Building an instrument is undoubtedly very satisfying- starting with pieces of timber and producing a fine, playable instrument of which one is very proud. A friend of mine who produced a very fine double-manual instrument which has been used professionally remarked the if he were building another, he would make one from a kit where all the hard work had been done!

Building an instrument from a kit is not quite like making a cake from a packet. Some woodworking skills are needed but it is often possible to purchase the maker’s manual ahead of purchasing the kit. You will then learn what skills you are expected to have. Some kits require you to put screws into pre-drilled holes and glue together pieces of wood. Others will expect you to mark out, cut to size, trim, etc. The more work you are expected to do, the less the cost of the kit.

In the 1950’s Zuckermann offered two kits: a clavichord for $100 and a small, single manual straight sided harpsichord for $150. The instrument was 62” long by 34” wide and fitted into a medium sized room. The kit comprised the keyboard, jacks & jack guide, and the soundboard. The builder provided the casework, wrest plank and stand. A paper drawing and 10-page manual was provided. I played two of these instruments and found them quite satisfactory.

From 1961-63 the late John Feldberg produced a schools harpsichord for £75. It was a single manual instrument with a straight side and as I recall, had 8’ and 4’ strings. I had some correspondence with the maker, but because I was not associated with a school at the time, he refused to sell me one. He felt that there was a significant risk when supplying kits to ‘all and sundry’ that both good and bad instruments would result, thus reflecting on the reputation of the manufacture of the kit.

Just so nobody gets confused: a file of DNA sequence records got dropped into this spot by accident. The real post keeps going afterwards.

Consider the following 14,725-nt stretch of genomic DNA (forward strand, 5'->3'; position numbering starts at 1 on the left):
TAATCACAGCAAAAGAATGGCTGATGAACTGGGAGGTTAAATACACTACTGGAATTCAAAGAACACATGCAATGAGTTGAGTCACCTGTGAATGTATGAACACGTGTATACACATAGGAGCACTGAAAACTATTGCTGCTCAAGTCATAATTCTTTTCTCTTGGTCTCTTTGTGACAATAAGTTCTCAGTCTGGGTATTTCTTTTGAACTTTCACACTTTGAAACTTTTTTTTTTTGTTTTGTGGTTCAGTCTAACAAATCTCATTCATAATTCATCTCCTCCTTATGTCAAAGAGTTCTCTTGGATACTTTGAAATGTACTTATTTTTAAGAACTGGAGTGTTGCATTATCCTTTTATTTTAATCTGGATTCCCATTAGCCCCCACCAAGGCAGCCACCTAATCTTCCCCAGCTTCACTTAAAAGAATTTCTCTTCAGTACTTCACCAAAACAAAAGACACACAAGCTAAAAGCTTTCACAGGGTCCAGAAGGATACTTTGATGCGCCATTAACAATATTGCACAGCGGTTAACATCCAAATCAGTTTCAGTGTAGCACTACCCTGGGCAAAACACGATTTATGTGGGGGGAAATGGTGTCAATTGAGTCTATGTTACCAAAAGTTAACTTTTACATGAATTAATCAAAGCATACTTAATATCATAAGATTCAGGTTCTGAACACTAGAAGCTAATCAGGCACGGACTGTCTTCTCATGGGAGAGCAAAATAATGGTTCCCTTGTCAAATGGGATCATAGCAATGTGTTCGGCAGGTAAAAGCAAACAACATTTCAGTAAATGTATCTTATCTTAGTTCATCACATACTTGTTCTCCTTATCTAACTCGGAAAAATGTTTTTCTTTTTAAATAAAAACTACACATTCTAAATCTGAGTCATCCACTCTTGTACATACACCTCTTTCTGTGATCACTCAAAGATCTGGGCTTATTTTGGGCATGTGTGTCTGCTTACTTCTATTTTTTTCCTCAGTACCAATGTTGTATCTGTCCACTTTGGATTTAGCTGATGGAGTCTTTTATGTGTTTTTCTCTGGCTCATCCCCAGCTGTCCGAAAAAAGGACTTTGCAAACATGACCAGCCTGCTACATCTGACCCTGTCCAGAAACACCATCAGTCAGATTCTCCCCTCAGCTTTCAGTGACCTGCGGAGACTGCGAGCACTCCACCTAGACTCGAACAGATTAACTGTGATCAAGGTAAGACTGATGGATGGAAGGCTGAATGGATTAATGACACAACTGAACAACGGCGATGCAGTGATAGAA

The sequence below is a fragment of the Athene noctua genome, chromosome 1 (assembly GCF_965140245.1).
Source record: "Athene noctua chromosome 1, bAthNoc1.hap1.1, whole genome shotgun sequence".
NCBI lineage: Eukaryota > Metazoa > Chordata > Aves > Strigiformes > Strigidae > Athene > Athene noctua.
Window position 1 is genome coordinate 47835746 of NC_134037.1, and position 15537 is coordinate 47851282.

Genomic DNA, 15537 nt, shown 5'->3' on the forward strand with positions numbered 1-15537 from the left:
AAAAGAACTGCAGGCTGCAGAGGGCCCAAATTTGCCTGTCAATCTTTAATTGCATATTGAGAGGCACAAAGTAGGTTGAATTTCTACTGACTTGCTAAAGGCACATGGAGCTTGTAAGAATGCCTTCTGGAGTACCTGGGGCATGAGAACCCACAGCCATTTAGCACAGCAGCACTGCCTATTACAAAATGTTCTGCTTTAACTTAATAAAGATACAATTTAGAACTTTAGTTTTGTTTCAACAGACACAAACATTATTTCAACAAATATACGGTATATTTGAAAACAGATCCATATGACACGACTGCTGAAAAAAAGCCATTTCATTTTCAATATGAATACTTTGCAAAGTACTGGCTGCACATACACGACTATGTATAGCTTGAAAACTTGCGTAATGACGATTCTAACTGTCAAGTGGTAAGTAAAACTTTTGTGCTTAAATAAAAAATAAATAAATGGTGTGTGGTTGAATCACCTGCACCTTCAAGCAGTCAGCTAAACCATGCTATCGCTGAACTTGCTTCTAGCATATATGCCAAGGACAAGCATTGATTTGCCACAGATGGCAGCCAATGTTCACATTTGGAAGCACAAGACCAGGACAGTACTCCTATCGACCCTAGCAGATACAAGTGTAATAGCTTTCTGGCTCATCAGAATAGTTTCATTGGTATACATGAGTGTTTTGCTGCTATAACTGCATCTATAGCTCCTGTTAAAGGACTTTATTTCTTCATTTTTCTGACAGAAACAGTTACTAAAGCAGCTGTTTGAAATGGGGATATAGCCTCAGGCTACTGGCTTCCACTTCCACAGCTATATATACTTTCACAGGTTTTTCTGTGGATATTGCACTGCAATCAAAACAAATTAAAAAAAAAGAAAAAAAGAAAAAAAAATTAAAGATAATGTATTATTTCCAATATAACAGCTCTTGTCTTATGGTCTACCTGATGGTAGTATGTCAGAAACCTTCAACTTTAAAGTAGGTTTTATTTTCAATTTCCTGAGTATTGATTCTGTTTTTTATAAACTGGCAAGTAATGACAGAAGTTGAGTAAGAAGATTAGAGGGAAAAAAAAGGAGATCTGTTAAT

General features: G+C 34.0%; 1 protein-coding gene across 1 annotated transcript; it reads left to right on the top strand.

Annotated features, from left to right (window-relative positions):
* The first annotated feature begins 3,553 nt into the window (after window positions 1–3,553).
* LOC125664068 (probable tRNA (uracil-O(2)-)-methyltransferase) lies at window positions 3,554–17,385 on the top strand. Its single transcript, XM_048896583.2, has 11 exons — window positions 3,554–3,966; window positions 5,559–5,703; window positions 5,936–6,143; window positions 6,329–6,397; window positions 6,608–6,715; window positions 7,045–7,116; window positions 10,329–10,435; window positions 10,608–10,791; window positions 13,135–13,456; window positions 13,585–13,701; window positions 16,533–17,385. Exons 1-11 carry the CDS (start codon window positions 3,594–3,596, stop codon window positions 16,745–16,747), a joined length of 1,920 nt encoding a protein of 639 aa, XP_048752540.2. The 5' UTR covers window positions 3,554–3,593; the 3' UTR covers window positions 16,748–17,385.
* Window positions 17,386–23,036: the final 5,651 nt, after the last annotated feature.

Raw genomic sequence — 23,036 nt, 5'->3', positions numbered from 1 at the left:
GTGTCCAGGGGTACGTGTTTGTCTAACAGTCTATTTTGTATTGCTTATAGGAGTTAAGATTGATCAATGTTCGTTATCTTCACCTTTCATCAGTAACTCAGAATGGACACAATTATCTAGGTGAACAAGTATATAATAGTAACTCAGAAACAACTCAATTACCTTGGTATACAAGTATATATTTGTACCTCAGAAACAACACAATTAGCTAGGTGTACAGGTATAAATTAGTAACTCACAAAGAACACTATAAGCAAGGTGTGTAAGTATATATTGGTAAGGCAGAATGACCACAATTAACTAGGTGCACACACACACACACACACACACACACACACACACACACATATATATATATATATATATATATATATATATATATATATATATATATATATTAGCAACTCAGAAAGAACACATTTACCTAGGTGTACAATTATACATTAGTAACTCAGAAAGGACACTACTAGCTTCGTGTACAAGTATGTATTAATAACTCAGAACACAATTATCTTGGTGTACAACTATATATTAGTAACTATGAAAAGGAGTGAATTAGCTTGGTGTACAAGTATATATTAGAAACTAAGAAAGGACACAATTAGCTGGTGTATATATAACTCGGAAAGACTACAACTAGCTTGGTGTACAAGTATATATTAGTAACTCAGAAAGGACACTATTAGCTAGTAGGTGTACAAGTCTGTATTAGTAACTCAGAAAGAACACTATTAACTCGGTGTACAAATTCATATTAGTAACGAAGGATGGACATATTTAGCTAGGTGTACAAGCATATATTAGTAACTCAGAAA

In 1974 The Early Music Shop produced a single manual straight sided instrument for £174 + VAT! This was a special price because it was the last batch and the EM shop was then committed to Zuckermann kits which had changed considerably since the original 1950’s kits mentioned above. The instrument was called the Tardini, had 4 octaves plus one note and measured about 55” long by 30” wide. A detailed drawing was provided with a 4-page manual. It fitted well into a small room. A friend of mine built one and I felt that it made a good continuo instrument.

The number of suppliers of kits is somewhat limited in this country; suppliers in other countries can be found on the Internet. One company which supplies a wide range of musical instruments in kit form is The Early Music Shop. The shop in Bradford contains a bewildering display of instruments of all types by makers from all quarters of the globe and is well worth a visit. The photographs show the range of keyboard instruments. These include an octavino spinet based on an original in the Victoria & Albert Museum C 1595; a small Italian instrument called a cembalino based on compact virginals design of the 16th century maker Dominicus Pisaurensis; a bentside spinet after an instrument by Keene & Brackley, c1715 with walnut case work and a marquetry veneer panel; and a Delin harpsichord. Two versions are shown: a single manual 2 x 8 ‘ + buff and a double manual 2 x8’ +4’+ buff. All the kits come with comprehensive manuals. For example, the bentside spinet comes with a 40-page manual which includes a list of parts and contacts in case of difficulty.